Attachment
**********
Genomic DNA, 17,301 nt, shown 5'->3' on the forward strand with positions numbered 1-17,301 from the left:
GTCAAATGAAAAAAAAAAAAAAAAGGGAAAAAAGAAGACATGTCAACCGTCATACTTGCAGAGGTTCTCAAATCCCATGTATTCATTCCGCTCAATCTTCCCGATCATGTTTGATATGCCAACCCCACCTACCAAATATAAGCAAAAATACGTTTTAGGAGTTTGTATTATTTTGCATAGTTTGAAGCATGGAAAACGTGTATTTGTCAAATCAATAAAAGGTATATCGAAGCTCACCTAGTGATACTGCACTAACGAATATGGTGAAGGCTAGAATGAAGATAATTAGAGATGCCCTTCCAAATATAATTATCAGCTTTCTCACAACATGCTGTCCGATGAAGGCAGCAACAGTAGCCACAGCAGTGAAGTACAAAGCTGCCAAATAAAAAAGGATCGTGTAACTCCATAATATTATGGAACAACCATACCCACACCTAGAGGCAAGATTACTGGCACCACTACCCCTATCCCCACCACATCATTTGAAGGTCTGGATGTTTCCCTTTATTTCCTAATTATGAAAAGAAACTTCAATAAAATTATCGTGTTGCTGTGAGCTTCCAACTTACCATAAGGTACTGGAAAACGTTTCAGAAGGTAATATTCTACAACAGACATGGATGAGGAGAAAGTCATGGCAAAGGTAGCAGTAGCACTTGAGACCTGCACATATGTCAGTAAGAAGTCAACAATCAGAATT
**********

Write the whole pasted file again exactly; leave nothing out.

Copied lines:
Genomic DNA, 17,301 nt, shown 5'->3' on the forward strand with positions numbered 1-17,301 from the left:
GTCAAATGAAAAAAAAAAAAAAAAGGGAAAAAAGAAGACATGTCAACCGTCATACTTGCAGAGGTTCTCAAATCCCATGTATTCATTCCGCTCAATCTTCCCGATCATGTTTGATATGCCAACCCCACCTACCAAATATAAGCAAAAATACGTTTTAGGAGTTTGTATTATTTTGCATAGTTTGAAGCATGGAAAACGTGTATTTGTCAAATCAATAAAAGGTATATCGAAGCTCACCTAGTGATACTGCACTAACGAATATGGTGAAGGCTAGAATGAAGATAATTAGAGATGCCCTTCCAAATATAATTATCAGCTTTCTCACAACATGCTGTCCGATGAAGGCAGCAACAGTAGCCACAGCAGTGAAGTACAAAGCTGCCAAATAAAAAAGGATCGTGTAACTCCATAATATTATGGAACAACCATACCCACACCTAGAGGCAAGATTACTGGCACCACTACCCCTATCCCCACCACATCATTTGAAGGTCTGGATGTTTCCCTTTATTTCCTAATTATGAAAAGAAACTTCAATAAAATTATCGTGTTGCTGTGAGCTTCCAACTTACCATAAGGTACTGGAAAACGTTTCAGAAGGTAATATTCTACAACAGACATGGATGAGGAGAAAGTCATGGCAAAGGTAGCAGTAGCACTTGAGACCTGCACATATGTCAGTAAGAAGTCAACAATCAGAATT